Apax Partners, the private equity group that specialises in the media sector, has lured Greg Dyke to advise it in a move that yesterday revived speculation linking the former BBC director general with ITV.
Mr Dyke, who quit the BBC in the wake of Lord Hutton's damning report into the corporation, has joined Apax's media team as an advisor, an Apax spokeswoman said. He will help the group, which prepared a bid for ITV last year, to run the slide rule over potential media acquisitions.
One media analyst, commenting on the appointment, said: "All roads would seem to lead to ITV. If Greg were going to get involved in anything in the sector, it would be in television. In production, other than ITV there isn't much around. Plus Greg would be a little large for some of the other stuff Apax looks at."
Mr Dyke was first linked with the top job at ITV in April, when it emerged he had met the broadcaster's chairman, Sir Peter Burt, for a meeting. Sir Peter is another of Apax's advisers - on financial services companies - and the pair met at the private equity firm's City offices. Mr Burt was later forced to issue a statement publicly backing Charles Allen, ITV's chief executive.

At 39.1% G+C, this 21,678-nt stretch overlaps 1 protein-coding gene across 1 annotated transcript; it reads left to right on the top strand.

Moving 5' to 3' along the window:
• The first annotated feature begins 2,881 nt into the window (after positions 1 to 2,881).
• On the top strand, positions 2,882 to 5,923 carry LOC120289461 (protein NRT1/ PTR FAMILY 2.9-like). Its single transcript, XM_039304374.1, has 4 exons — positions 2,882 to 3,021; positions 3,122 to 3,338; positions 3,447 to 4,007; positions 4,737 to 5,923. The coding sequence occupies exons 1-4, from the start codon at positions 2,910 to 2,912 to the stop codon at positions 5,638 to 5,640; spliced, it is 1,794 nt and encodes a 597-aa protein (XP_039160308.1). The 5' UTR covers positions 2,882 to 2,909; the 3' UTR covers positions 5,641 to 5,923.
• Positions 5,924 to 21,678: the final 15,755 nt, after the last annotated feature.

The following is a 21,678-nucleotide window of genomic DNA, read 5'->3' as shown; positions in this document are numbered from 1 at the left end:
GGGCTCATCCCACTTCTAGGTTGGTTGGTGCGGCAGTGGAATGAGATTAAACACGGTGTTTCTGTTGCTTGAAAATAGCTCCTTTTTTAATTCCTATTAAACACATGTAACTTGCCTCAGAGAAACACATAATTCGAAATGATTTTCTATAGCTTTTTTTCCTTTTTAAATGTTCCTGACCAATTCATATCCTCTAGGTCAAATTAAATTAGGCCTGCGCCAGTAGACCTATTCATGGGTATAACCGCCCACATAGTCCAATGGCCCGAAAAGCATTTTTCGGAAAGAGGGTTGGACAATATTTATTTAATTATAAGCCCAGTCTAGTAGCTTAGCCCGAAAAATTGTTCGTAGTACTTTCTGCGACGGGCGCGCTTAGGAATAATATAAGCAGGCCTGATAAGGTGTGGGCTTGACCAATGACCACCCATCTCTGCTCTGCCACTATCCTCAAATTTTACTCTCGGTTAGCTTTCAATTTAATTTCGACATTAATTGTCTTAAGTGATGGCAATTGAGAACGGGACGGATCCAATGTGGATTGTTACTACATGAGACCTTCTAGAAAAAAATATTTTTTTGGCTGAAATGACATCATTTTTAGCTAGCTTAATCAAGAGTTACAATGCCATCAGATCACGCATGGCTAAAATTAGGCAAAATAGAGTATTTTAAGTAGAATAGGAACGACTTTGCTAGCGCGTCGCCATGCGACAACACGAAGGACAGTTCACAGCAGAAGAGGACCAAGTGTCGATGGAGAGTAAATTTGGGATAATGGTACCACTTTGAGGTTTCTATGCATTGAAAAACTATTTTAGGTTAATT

Another possibility is that with Mr Dyke on board, Apax could bid for BBC Worldwide, if the corporation's commercial arm is auctioned off. "Depending on what assets are sold it could appeal to a private equity group because its brand equity would give it a solid enough revenue stream to leverage debt against," one analyst said.
Under the aegis of Neil Blackley, the former Merrill Lynch analyst who chairs Apax's media board, the private equity group put together a consortium to bid for ITV before Carlton merged with Granada. With Stephen Grabiner at the helm Apax came close to launching a bid, but was put off by shareholders, keener on the merger than a sale.
Apax, currently marketing its latest European fund, with a target of more than €4bn, has a strong reputation in the media sector. Its most recent success was the stock market flotation of Yell, the yellow pages business that it co-owned with Hicks Muse Tate and Furst. Last month, Apax teamed up with Cinven to buy a Dutch telephone directories business from VNU. It was also shortlisted during the bidding frenzy for the Telegraph Group.Reuse content